Eliciting student thinking about acid–base reactions via app and paper–pencil based problem solving

Michael N. Petterson, Field M. Watts, Emma P. Snyder-White, Sabrina R. Archer, Ginger V. Shultz and Solaire A. Finkenstaedt-Quinn*
Department of Chemistry, University of Michigan, Ann Arbor, Michigan 48109, USA. E-mail: quinnsa@umich.edu

Received 12th November 2019 , Accepted 23rd March 2020

First published on 30th March 2020


An understanding of acid–base reactions is necessary for success in chemistry courses and relevant to careers outside of chemistry, yet research has demonstrated that students often struggle with learning acid–base reaction mechanisms in organic chemistry. One response to this challenge is the development of educational applications to support instruction and learning. The development of these supports also creates an opportunity to probe students’ thinking about organic chemistry reaction mechanisms using multiple modalities—i.e., using an app interface or the traditional paper–pencil. This study used think-aloud interviews conducted with undergraduate students in their first semester of organic chemistry to understand how they worked through two acid–base reactions using either paper–pencil or an app. Analysis of the interviews indicates that students from both groups recognize the steps of acid–base reactions, but do not always apply the underlying concepts, such as assessment of pKa values or resonance, when determining how a reaction will proceed. The modality seemed to somewhat influence students’ thinking, as the app prevented students from making chemically unreasonable mistakes. However, some students relied on the cues it provided, which could potentially be problematic when they are required to respond to assessments that do not provide these cues. Our results suggest that instructors should emphasize the conceptual grounding for the steps that govern acid–base reactions to promote chemical thinking about the relationships between the reaction components and how those influence reaction outcomes, as well as support students to think critically about the chemical information contained within the modalities they are using.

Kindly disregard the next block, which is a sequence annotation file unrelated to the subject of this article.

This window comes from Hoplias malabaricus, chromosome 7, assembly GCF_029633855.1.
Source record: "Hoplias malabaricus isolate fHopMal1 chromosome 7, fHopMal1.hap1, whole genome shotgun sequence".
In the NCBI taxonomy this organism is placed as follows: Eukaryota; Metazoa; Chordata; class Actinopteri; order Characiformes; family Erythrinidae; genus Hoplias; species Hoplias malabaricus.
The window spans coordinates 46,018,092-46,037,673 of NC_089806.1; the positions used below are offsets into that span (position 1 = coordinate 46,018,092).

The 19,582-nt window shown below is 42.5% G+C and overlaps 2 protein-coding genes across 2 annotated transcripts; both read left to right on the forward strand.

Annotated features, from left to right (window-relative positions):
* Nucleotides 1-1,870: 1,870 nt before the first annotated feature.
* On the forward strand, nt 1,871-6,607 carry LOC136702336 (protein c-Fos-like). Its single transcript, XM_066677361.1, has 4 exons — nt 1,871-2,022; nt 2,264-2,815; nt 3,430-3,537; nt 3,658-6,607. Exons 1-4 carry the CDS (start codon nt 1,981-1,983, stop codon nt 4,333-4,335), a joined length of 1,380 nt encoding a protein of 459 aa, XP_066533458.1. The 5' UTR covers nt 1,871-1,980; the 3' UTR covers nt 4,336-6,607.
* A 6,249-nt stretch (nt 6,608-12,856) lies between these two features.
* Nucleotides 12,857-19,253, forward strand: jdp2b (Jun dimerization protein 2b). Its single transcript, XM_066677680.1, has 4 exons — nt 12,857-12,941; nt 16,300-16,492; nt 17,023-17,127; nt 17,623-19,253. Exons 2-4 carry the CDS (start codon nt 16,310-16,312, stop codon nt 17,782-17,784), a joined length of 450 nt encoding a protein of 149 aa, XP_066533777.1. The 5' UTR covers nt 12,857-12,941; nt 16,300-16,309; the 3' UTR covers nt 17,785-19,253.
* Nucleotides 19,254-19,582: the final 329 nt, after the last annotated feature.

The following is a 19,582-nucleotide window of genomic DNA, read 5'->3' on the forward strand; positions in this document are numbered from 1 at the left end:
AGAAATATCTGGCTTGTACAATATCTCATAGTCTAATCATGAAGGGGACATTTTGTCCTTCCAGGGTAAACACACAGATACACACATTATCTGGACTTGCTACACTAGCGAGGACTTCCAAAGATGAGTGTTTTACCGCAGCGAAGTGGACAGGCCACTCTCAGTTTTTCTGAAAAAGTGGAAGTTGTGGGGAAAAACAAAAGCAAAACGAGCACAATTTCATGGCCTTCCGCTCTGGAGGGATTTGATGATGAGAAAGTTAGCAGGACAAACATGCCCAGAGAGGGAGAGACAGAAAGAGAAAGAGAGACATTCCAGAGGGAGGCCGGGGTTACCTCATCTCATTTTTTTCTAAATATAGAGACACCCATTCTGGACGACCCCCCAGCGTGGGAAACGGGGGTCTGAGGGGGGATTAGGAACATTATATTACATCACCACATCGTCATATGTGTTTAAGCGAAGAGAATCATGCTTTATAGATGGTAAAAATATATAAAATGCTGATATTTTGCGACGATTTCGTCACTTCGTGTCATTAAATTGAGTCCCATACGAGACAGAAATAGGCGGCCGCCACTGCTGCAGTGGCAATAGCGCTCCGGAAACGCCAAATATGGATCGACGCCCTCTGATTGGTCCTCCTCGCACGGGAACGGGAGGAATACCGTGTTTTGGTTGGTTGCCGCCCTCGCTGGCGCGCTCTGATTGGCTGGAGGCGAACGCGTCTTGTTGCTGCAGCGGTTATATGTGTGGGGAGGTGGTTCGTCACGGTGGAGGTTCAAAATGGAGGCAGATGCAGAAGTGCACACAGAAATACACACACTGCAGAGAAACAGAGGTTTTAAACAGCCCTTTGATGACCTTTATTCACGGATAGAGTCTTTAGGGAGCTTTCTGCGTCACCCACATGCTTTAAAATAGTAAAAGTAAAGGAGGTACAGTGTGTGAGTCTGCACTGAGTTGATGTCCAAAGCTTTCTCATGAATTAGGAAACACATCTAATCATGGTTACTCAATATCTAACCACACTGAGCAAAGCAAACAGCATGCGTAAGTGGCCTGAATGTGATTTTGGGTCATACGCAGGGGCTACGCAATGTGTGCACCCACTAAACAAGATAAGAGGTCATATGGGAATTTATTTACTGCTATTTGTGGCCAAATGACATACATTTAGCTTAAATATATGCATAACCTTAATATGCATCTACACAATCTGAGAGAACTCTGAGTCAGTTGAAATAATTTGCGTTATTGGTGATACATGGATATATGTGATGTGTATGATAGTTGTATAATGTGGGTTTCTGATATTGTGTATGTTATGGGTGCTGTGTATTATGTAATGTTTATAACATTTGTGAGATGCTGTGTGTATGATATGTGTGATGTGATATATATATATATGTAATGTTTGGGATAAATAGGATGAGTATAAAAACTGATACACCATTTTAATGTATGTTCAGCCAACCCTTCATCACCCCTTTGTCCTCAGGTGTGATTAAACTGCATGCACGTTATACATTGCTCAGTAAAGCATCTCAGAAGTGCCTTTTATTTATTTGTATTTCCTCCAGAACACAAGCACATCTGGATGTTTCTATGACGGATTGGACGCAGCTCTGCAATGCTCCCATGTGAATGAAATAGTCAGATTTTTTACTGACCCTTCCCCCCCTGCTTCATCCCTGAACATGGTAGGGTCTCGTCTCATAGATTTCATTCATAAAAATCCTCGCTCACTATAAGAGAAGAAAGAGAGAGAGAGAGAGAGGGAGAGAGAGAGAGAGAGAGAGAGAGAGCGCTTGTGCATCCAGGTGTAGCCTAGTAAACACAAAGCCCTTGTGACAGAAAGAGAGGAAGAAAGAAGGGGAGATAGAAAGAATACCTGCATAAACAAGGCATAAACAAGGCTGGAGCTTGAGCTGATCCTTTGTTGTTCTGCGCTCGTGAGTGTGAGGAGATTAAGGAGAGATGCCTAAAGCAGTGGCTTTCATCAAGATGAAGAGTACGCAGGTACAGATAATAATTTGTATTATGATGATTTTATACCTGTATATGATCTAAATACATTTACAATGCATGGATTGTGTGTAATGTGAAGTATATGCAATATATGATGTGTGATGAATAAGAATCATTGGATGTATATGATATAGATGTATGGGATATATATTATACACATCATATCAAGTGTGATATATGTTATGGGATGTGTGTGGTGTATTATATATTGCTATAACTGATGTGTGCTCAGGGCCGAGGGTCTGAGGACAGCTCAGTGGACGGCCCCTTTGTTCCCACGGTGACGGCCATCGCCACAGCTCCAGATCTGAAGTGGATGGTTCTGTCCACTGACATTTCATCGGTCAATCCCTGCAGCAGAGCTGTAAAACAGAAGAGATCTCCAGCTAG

Introduction

Acid–base chemistry is a fundamental topic in organic chemistry that guides our understanding of chemical reactivity and reaction pathways. Acid–base reactions frequently appear as steps within other reaction mechanisms students learn in introductory organic chemistry (Stoyanovich et al., 2015). Furthermore, acid–base chemistry was consistently identified as one of the top three most important topics in a study of professors’ beliefs about fundamental concepts in organic chemistry (Duis, 2011). Not only must students have a conceptual understanding of the topic, but they must also be able to apply that conceptual knowledge when reasoning through reaction mechanisms to be successful in organic chemistry (Grove et al., 2012; Stoyanovich et al., 2015). Beyond the importance of acid–base chemistry in organic chemistry, an understanding of the topic is also necessary because acid–base reactions commonly appear in other settings such as biochemistry (Stoyanovich et al., 2015; Bell et al., 2019) and materials chemistry (Cowie and Arrighi, 2007). Reactions mediated by acid–base chemistry are one of the first reaction types covered in the organic chemistry curriculum, and it is within this context that students begin developing the ability to apply conceptual reasoning to reaction mechanisms. Therefore, it is valuable to specifically study how students think about acid–base organic reaction mechanisms.